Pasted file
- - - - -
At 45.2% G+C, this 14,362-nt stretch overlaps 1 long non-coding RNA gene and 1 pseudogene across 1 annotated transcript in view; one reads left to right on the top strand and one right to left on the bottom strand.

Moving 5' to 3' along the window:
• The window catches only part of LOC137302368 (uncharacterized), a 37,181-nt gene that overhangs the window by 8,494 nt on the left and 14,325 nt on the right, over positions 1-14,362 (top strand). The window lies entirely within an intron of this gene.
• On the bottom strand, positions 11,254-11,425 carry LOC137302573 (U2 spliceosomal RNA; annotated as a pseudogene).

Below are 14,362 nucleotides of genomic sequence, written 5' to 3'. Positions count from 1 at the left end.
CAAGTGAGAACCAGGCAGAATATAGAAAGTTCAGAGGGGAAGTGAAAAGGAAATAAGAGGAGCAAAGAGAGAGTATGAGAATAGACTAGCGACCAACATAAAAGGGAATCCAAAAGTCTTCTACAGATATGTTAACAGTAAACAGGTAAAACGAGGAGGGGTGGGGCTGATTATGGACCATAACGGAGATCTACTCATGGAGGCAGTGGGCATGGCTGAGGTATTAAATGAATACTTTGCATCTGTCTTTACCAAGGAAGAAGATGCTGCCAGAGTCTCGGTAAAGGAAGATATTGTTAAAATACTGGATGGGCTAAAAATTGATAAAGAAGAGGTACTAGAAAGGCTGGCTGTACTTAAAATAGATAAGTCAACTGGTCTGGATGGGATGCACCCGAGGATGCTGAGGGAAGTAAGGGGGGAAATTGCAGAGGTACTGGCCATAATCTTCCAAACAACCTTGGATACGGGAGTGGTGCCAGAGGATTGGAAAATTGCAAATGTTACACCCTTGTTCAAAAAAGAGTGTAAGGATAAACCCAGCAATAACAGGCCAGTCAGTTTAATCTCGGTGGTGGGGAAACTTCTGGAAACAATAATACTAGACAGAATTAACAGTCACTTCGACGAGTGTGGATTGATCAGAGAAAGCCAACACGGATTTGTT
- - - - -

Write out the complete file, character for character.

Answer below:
At 45.2% G+C, this 14,362-nt stretch overlaps 1 long non-coding RNA gene and 1 pseudogene across 1 annotated transcript in view; one reads left to right on the top strand and one right to left on the bottom strand.

Moving 5' to 3' along the window:
• The window catches only part of LOC137302368 (uncharacterized), a 37,181-nt gene that overhangs the window by 8,494 nt on the left and 14,325 nt on the right, over positions 1-14,362 (top strand). The window lies entirely within an intron of this gene.
• On the bottom strand, positions 11,254-11,425 carry LOC137302573 (U2 spliceosomal RNA; annotated as a pseudogene).

Below are 14,362 nucleotides of genomic sequence, written 5' to 3'. Positions count from 1 at the left end.
CAAGTGAGAACCAGGCAGAATATAGAAAGTTCAGAGGGGAAGTGAAAAGGAAATAAGAGGAGCAAAGAGAGAGTATGAGAATAGACTAGCGACCAACATAAAAGGGAATCCAAAAGTCTTCTACAGATATGTTAACAGTAAACAGGTAAAACGAGGAGGGGTGGGGCTGATTATGGACCATAACGGAGATCTACTCATGGAGGCAGTGGGCATGGCTGAGGTATTAAATGAATACTTTGCATCTGTCTTTACCAAGGAAGAAGATGCTGCCAGAGTCTCGGTAAAGGAAGATATTGTTAAAATACTGGATGGGCTAAAAATTGATAAAGAAGAGGTACTAGAAAGGCTGGCTGTACTTAAAATAGATAAGTCAACTGGTCTGGATGGGATGCACCCGAGGATGCTGAGGGAAGTAAGGGGGGAAATTGCAGAGGTACTGGCCATAATCTTCCAAACAACCTTGGATACGGGAGTGGTGCCAGAGGATTGGAAAATTGCAAATGTTACACCCTTGTTCAAAAAAGAGTGTAAGGATAAACCCAGCAATAACAGGCCAGTCAGTTTAATCTCGGTGGTGGGGAAACTTCTGGAAACAATAATACTAGACAGAATTAACAGTCACTTCGACGAGTGTGGATTGATCAGAGAAAGCCAACACGGATTTGTT